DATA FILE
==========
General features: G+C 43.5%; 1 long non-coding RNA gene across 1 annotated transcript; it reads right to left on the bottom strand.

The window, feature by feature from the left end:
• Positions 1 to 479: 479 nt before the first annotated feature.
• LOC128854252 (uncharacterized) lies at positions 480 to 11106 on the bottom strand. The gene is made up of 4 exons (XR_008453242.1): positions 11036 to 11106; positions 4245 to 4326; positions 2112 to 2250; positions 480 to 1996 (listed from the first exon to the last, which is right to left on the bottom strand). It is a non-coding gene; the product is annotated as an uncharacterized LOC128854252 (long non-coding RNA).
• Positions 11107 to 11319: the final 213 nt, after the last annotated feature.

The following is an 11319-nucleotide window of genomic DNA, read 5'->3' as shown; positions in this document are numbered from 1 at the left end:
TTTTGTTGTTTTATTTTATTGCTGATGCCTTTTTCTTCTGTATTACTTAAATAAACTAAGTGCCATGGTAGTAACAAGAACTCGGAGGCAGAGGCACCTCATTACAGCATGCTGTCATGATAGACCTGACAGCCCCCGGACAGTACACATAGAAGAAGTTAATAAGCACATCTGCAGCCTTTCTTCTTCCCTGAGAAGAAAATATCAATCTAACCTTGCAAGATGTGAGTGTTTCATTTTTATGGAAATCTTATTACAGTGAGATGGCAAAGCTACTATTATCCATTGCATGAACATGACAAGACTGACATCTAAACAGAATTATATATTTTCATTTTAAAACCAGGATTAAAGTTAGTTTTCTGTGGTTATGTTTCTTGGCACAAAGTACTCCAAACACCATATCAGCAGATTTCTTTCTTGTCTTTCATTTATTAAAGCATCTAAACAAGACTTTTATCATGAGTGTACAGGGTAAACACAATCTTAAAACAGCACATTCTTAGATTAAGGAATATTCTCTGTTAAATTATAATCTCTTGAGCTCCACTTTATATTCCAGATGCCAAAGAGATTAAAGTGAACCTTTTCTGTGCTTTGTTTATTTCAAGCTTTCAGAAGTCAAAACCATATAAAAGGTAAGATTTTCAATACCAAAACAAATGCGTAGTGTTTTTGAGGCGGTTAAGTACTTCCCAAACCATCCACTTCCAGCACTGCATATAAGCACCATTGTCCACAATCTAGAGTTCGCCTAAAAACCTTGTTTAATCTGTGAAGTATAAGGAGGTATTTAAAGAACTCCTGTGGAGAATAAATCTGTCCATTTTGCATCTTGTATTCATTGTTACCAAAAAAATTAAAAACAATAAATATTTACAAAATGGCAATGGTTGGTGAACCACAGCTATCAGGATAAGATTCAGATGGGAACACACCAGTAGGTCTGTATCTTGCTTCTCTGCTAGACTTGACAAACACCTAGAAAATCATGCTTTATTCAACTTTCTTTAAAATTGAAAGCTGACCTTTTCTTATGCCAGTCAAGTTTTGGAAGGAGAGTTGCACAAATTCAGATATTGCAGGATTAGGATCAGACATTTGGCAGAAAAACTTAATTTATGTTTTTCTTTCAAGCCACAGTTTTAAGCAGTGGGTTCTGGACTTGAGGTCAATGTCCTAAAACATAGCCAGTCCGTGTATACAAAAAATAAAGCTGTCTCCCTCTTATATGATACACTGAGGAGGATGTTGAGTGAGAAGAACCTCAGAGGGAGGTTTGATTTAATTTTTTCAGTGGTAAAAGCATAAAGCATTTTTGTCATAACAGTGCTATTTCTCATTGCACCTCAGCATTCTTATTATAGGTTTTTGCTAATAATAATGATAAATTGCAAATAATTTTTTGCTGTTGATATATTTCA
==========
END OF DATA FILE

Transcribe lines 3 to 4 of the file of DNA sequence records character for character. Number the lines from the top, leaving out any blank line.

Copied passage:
• Positions 1 to 479: 479 nt before the first annotated feature.
• LOC128854252 (uncharacterized) lies at positions 480 to 11106 on the bottom strand. The gene is made up of 4 exons (XR_008453242.1): positions 11036 to 11106; positions 4245 to 4326; positions 2112 to 2250; positions 480 to 1996 (listed from the first exon to the last, which is right to left on the bottom strand). It is a non-coding gene; the product is annotated as an uncharacterized LOC128854252 (long non-coding RNA).